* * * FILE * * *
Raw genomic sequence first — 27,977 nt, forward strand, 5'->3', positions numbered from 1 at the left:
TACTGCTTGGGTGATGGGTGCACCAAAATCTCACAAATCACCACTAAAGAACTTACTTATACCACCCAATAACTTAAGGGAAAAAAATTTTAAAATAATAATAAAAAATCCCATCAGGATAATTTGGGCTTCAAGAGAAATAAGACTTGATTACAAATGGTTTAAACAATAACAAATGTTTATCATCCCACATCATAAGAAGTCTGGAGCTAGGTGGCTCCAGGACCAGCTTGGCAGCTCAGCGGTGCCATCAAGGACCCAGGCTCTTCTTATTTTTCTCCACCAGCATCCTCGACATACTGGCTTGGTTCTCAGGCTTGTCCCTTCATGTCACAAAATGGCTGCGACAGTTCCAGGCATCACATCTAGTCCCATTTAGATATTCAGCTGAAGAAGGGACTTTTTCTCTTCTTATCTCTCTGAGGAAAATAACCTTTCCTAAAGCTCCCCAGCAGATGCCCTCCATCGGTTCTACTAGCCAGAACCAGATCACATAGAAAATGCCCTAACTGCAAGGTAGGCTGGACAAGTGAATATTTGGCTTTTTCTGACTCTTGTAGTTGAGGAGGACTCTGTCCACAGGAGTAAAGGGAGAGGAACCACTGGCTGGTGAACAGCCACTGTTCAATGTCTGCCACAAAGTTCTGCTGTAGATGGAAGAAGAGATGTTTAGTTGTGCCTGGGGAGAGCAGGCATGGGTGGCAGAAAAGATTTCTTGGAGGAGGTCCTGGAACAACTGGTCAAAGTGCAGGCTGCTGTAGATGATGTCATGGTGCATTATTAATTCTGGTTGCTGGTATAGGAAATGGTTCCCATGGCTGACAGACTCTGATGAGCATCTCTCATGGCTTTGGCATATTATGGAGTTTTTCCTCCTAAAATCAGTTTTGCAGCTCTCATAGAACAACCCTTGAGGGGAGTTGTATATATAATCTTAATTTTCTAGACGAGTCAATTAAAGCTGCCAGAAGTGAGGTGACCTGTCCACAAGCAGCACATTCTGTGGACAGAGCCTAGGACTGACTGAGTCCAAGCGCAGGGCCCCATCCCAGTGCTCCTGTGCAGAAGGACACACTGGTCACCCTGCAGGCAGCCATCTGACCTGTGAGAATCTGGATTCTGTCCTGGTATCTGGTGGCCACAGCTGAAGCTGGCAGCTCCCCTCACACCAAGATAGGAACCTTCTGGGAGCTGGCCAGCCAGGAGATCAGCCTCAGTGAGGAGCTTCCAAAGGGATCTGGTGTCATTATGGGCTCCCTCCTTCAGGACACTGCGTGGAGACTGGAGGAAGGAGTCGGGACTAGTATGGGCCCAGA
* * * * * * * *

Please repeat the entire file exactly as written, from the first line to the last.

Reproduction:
Raw genomic sequence first — 27,977 nt, forward strand, 5'->3', positions numbered from 1 at the left:
TACTGCTTGGGTGATGGGTGCACCAAAATCTCACAAATCACCACTAAAGAACTTACTTATACCACCCAATAACTTAAGGGAAAAAAATTTTAAAATAATAATAAAAAATCCCATCAGGATAATTTGGGCTTCAAGAGAAATAAGACTTGATTACAAATGGTTTAAACAATAACAAATGTTTATCATCCCACATCATAAGAAGTCTGGAGCTAGGTGGCTCCAGGACCAGCTTGGCAGCTCAGCGGTGCCATCAAGGACCCAGGCTCTTCTTATTTTTCTCCACCAGCATCCTCGACATACTGGCTTGGTTCTCAGGCTTGTCCCTTCATGTCACAAAATGGCTGCGACAGTTCCAGGCATCACATCTAGTCCCATTTAGATATTCAGCTGAAGAAGGGACTTTTTCTCTTCTTATCTCTCTGAGGAAAATAACCTTTCCTAAAGCTCCCCAGCAGATGCCCTCCATCGGTTCTACTAGCCAGAACCAGATCACATAGAAAATGCCCTAACTGCAAGGTAGGCTGGACAAGTGAATATTTGGCTTTTTCTGACTCTTGTAGTTGAGGAGGACTCTGTCCACAGGAGTAAAGGGAGAGGAACCACTGGCTGGTGAACAGCCACTGTTCAATGTCTGCCACAAAGTTCTGCTGTAGATGGAAGAAGAGATGTTTAGTTGTGCCTGGGGAGAGCAGGCATGGGTGGCAGAAAAGATTTCTTGGAGGAGGTCCTGGAACAACTGGTCAAAGTGCAGGCTGCTGTAGATGATGTCATGGTGCATTATTAATTCTGGTTGCTGGTATAGGAAATGGTTCCCATGGCTGACAGACTCTGATGAGCATCTCTCATGGCTTTGGCATATTATGGAGTTTTTCCTCCTAAAATCAGTTTTGCAGCTCTCATAGAACAACCCTTGAGGGGAGTTGTATATATAATCTTAATTTTCTAGACGAGTCAATTAAAGCTGCCAGAAGTGAGGTGACCTGTCCACAAGCAGCACATTCTGTGGACAGAGCCTAGGACTGACTGAGTCCAAGCGCAGGGCCCCATCCCAGTGCTCCTGTGCAGAAGGACACACTGGTCACCCTGCAGGCAGCCATCTGACCTGTGAGAATCTGGATTCTGTCCTGGTATCTGGTGGCCACAGCTGAAGCTGGCAGCTCCCCTCACACCAAGATAGGAACCTTCTGGGAGCTGGCCAGCCAGGAGATCAGCCTCAGTGAGGAGCTTCCAAAGGGATCTGGTGTCATTATGGGCTCCCTCCTTCAGGACACTGCGTGGAGACTGGAGGAAGGAGTCGGGACTAGTATGGGCCCAGA